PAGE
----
Research Can Help Close Cancer 'Race Gap'
Understanding the needs of minority communities is key, U.S. teams say
THURSDAY, Nov. 29, 2007 (HealthDay News) -- Collaborations between researchers and community groups can help ease cancer disparities among minority populations, researchers report.
They based their conclusions on the results of U.S. initiatives launched in Nashville, Tenn. and among the Navajo Nation.
Such partnerships between researchers and community groups can improve the quality of data collection, provide new insight into social factors/help, and result in sustained health improvements in disadvantaged populations, the scientists said.
The initiatives were to be outlined Thursday in Atlanta at an American Association for Cancer Research conference.
Like many communities across the United States, Nashville has experienced a large growth in its Hispanic population, a group whose health care needs are under-studied and not well documented in the academic literature. In response, a group of Nashville-area researchers partnered with community groups to survey the cancer care and prevention needs of more than 500 Hispanics, whose average age was 35. The information will be used in the development of future community programs and may help improve cancer prevention/care programs for local Hispanics.
Of the respondents, 98 percent were not born in the United States; more than half had emigrated from Mexico. The survey found that 80 percent of respondents didn't have health insurance, two-thirds hadn't completed high school, and 55 percent spoke little or no English.
Out of a list of 25 health topics, cancer was rated the top health concern. Almost 75 percent of respondents said they wanted to learn more about cancer prevention and just over half said they wanted more information on cancer screening. A large majority of respondents said they'd take part in a clinical trial to receive treatment if they had cancer. More than 90 percent of respondents with daughters under age 18 said they'd probably or definitely approve of their daughters receiving the new human papillomovirus virus (HPV) vaccine if it were free. HPV infection is linked with cervical cancer.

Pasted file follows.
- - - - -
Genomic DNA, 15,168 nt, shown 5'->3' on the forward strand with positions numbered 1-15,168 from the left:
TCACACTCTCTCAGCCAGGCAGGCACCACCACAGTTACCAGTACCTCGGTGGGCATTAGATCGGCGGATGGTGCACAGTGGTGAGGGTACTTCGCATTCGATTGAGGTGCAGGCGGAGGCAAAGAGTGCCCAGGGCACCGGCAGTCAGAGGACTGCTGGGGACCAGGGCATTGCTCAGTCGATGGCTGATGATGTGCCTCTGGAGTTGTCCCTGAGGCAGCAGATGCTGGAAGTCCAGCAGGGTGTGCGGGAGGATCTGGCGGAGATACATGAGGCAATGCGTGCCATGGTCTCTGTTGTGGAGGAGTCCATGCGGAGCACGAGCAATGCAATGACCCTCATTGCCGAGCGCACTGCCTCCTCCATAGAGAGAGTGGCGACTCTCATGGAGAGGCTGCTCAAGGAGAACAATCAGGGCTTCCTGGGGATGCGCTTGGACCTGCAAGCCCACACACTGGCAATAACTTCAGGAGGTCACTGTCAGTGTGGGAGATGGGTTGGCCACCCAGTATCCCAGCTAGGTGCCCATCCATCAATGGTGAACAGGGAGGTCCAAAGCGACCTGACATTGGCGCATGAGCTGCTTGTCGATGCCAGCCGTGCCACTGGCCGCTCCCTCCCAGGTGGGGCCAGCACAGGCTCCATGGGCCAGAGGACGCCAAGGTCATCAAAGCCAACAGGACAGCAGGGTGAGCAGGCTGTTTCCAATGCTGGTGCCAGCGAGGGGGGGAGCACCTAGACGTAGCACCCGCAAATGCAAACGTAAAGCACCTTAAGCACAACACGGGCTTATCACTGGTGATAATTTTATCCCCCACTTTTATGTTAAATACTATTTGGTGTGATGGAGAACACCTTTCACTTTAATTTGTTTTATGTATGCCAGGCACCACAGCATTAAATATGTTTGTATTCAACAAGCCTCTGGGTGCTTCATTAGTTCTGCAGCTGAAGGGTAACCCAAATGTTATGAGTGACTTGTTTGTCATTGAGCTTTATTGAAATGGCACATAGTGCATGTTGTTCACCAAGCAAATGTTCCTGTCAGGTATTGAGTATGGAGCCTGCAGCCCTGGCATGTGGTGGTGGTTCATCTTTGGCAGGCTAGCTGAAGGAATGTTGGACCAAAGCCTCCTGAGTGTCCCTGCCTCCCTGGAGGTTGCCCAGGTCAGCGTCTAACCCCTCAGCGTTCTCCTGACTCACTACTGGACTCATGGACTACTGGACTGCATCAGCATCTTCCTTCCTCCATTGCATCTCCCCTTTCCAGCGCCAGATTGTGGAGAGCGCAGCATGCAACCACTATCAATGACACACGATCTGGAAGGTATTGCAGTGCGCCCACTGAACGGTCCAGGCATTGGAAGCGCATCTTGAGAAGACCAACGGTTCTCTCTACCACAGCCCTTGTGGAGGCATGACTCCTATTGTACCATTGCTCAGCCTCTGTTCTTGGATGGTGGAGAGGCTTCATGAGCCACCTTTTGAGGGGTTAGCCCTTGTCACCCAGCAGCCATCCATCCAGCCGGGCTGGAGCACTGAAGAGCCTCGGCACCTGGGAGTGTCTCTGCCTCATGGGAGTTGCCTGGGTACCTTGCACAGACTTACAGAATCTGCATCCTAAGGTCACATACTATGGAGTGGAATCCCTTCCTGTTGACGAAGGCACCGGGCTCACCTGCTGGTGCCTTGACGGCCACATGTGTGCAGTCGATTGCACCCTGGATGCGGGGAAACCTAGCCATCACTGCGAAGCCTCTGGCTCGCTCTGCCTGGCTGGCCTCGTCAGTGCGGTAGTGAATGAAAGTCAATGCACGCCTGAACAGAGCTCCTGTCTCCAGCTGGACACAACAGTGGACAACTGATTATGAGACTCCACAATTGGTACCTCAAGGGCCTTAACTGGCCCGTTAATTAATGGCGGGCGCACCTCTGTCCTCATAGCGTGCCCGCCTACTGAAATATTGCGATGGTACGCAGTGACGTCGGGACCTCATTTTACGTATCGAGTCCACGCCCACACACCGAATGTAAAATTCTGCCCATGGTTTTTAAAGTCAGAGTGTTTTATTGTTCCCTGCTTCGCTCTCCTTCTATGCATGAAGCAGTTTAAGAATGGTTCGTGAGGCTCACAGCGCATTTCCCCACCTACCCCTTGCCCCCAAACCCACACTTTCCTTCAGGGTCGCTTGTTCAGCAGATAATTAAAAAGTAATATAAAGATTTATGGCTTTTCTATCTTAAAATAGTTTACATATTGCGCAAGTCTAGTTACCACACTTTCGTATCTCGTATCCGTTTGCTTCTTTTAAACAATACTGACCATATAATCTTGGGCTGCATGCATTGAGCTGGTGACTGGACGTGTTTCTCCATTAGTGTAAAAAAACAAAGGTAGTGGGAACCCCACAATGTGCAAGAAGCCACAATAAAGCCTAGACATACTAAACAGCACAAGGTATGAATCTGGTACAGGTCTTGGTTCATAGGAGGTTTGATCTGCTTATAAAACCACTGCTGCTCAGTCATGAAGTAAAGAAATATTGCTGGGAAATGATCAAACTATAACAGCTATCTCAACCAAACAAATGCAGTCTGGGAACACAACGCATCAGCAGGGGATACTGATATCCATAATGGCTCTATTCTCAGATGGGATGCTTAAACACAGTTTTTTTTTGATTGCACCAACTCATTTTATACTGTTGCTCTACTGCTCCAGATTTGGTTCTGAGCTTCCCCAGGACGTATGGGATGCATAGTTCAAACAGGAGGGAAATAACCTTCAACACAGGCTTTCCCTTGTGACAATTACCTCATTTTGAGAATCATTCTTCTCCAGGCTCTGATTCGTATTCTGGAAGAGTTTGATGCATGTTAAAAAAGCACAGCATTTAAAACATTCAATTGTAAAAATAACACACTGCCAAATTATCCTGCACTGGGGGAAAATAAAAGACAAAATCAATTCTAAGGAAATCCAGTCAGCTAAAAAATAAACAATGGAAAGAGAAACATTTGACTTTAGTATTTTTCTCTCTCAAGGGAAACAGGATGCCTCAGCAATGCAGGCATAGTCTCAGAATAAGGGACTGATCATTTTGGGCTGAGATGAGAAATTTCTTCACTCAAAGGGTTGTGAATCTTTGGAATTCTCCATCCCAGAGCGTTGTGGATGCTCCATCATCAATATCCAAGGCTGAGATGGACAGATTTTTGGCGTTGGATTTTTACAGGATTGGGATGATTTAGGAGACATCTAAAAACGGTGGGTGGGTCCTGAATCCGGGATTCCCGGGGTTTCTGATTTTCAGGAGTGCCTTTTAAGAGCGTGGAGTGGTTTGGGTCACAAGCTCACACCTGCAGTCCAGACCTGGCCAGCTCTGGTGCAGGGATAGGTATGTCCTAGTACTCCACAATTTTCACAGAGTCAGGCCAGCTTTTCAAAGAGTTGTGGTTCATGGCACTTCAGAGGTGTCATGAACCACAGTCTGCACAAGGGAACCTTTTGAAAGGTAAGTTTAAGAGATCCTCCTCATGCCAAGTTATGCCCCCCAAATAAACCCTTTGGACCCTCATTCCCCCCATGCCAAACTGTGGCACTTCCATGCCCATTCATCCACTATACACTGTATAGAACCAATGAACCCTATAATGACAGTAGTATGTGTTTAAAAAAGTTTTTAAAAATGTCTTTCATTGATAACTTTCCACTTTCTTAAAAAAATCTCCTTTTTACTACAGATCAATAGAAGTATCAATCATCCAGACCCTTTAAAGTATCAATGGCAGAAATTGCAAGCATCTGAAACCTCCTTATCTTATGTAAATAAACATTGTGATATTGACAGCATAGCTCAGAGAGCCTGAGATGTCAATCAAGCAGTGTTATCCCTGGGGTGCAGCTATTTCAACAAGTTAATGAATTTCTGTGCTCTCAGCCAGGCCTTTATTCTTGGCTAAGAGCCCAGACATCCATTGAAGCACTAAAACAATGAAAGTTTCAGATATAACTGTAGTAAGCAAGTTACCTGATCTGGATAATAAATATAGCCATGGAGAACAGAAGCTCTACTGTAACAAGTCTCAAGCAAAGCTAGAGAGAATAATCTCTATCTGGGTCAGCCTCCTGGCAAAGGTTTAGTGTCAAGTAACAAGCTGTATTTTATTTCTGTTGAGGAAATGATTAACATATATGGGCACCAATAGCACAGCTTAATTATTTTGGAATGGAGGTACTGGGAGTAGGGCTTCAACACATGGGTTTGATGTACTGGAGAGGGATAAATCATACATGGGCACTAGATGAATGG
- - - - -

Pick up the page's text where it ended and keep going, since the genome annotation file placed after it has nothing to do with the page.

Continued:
"Our local Hispanic community has grown nearly seven-fold over the last decade, yet we do not know much, if anything, about their cancer-related needs," lead investigator Pamela Hull, associate director of the Center for Health Research at Tennessee State University, said in a prepared statement. "Our survey has found that members of the Nashville Hispanic community are overwhelmingly interested in cancer prevention and health care efforts -- including cancer clinical trials and cervical cancer vaccination -- yet the community generally lacks access to care and information."
"Over the last 15 years of so, many smaller cities and rural communities across the interior of the United States have seen a similar growth of Hispanic immigrants moving from the states with traditionally larger Hispanic populations," Hull said. "Our survey, and the participatory methods we use, could help inform these new growth communities about their blossoming Hispanic populations."
In general, Hispanics have lower cancer rates than whites, but have higher rates for certain types of cancers, such as cervical, stomach, liver and leukemia, according to the American Cancer Society. Hispanics also have lower survival rates for most cancers. The Nashville survey found that cancer rates among Hispanics may vary according to their country of origin, Hull said.
The other researcher/community group partnerships outlined at the conference included one to help black Americans stop smoking and another to educate members of the Navajo Nation about colorectal cancer.
The U.S. Centers for Disease Control and Prevention has more about Hispanic health issues.